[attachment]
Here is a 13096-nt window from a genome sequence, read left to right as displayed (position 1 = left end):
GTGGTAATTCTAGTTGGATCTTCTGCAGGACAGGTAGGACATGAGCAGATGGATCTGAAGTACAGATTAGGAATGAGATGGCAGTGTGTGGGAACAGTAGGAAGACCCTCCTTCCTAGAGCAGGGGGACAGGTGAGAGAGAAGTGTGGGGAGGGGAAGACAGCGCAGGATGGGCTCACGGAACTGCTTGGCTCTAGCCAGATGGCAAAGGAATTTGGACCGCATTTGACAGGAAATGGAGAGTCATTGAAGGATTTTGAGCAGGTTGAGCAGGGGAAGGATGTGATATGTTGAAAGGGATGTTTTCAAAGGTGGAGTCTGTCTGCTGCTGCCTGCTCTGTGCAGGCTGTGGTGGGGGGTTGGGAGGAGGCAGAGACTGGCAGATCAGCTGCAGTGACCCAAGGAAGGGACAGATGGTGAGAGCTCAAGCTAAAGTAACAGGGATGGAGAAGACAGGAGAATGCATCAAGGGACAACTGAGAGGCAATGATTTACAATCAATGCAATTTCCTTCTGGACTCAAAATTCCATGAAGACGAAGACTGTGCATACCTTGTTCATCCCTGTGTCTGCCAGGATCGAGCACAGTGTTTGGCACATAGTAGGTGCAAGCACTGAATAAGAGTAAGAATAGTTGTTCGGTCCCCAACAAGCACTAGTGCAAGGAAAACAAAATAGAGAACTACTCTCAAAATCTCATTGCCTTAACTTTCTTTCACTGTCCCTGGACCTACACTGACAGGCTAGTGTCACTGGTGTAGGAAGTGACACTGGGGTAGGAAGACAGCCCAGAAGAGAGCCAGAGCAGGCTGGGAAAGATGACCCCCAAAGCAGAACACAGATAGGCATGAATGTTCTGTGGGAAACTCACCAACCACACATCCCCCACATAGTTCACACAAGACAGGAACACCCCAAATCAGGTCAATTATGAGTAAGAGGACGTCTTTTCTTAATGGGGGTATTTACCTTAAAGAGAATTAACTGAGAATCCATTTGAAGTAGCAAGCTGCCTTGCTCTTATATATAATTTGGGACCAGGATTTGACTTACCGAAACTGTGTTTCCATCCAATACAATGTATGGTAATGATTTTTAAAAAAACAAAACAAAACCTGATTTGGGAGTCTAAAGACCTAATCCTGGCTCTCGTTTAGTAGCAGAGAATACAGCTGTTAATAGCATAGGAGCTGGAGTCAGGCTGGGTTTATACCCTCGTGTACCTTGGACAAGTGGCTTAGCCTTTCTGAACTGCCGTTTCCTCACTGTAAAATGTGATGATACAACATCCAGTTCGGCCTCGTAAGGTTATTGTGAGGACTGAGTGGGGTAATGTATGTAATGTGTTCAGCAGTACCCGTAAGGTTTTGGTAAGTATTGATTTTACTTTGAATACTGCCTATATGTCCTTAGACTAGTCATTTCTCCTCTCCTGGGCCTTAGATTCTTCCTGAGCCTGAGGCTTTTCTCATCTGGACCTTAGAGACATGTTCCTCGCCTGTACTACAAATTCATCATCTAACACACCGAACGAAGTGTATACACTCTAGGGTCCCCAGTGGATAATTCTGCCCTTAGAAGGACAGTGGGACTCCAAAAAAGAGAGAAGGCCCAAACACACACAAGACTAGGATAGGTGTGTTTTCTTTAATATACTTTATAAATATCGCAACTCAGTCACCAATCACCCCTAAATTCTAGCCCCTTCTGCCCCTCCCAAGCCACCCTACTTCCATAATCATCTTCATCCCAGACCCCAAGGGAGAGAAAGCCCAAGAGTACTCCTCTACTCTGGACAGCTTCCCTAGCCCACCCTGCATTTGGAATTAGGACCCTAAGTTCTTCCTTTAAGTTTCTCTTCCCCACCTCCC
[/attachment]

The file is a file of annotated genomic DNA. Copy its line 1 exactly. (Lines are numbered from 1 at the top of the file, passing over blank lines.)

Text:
Here is a 13096-nt window from a genome sequence, read left to right as displayed (position 1 = left end):